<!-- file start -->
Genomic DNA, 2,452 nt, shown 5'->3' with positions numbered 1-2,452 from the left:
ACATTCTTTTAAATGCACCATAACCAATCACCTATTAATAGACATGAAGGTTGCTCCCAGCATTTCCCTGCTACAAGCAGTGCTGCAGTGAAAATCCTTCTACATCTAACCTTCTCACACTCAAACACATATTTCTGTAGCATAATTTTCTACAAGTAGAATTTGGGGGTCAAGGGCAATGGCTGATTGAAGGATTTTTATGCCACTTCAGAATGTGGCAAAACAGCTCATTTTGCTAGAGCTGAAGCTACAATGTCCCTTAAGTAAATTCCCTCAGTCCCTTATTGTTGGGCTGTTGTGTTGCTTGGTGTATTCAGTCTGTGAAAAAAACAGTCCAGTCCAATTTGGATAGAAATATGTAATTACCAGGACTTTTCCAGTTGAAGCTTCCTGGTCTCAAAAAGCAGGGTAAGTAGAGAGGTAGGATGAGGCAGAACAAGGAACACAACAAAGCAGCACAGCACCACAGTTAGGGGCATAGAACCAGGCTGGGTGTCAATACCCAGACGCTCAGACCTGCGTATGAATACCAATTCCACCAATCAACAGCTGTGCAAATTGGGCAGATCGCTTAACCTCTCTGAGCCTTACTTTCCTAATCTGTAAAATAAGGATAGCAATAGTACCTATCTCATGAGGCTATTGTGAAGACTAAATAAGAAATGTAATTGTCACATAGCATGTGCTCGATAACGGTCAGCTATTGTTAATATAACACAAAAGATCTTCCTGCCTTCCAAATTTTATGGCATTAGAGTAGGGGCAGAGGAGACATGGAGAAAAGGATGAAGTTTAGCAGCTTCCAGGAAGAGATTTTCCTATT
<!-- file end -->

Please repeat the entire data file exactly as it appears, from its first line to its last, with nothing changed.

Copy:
Genomic DNA, 2,452 nt, shown 5'->3' with positions numbered 1-2,452 from the left:
ACATTCTTTTAAATGCACCATAACCAATCACCTATTAATAGACATGAAGGTTGCTCCCAGCATTTCCCTGCTACAAGCAGTGCTGCAGTGAAAATCCTTCTACATCTAACCTTCTCACACTCAAACACATATTTCTGTAGCATAATTTTCTACAAGTAGAATTTGGGGGTCAAGGGCAATGGCTGATTGAAGGATTTTTATGCCACTTCAGAATGTGGCAAAACAGCTCATTTTGCTAGAGCTGAAGCTACAATGTCCCTTAAGTAAATTCCCTCAGTCCCTTATTGTTGGGCTGTTGTGTTGCTTGGTGTATTCAGTCTGTGAAAAAAACAGTCCAGTCCAATTTGGATAGAAATATGTAATTACCAGGACTTTTCCAGTTGAAGCTTCCTGGTCTCAAAAAGCAGGGTAAGTAGAGAGGTAGGATGAGGCAGAACAAGGAACACAACAAAGCAGCACAGCACCACAGTTAGGGGCATAGAACCAGGCTGGGTGTCAATACCCAGACGCTCAGACCTGCGTATGAATACCAATTCCACCAATCAACAGCTGTGCAAATTGGGCAGATCGCTTAACCTCTCTGAGCCTTACTTTCCTAATCTGTAAAATAAGGATAGCAATAGTACCTATCTCATGAGGCTATTGTGAAGACTAAATAAGAAATGTAATTGTCACATAGCATGTGCTCGATAACGGTCAGCTATTGTTAATATAACACAAAAGATCTTCCTGCCTTCCAAATTTTATGGCATTAGAGTAGGGGCAGAGGAGACATGGAGAAAAGGATGAAGTTTAGCAGCTTCCAGGAAGAGATTTTCCTATT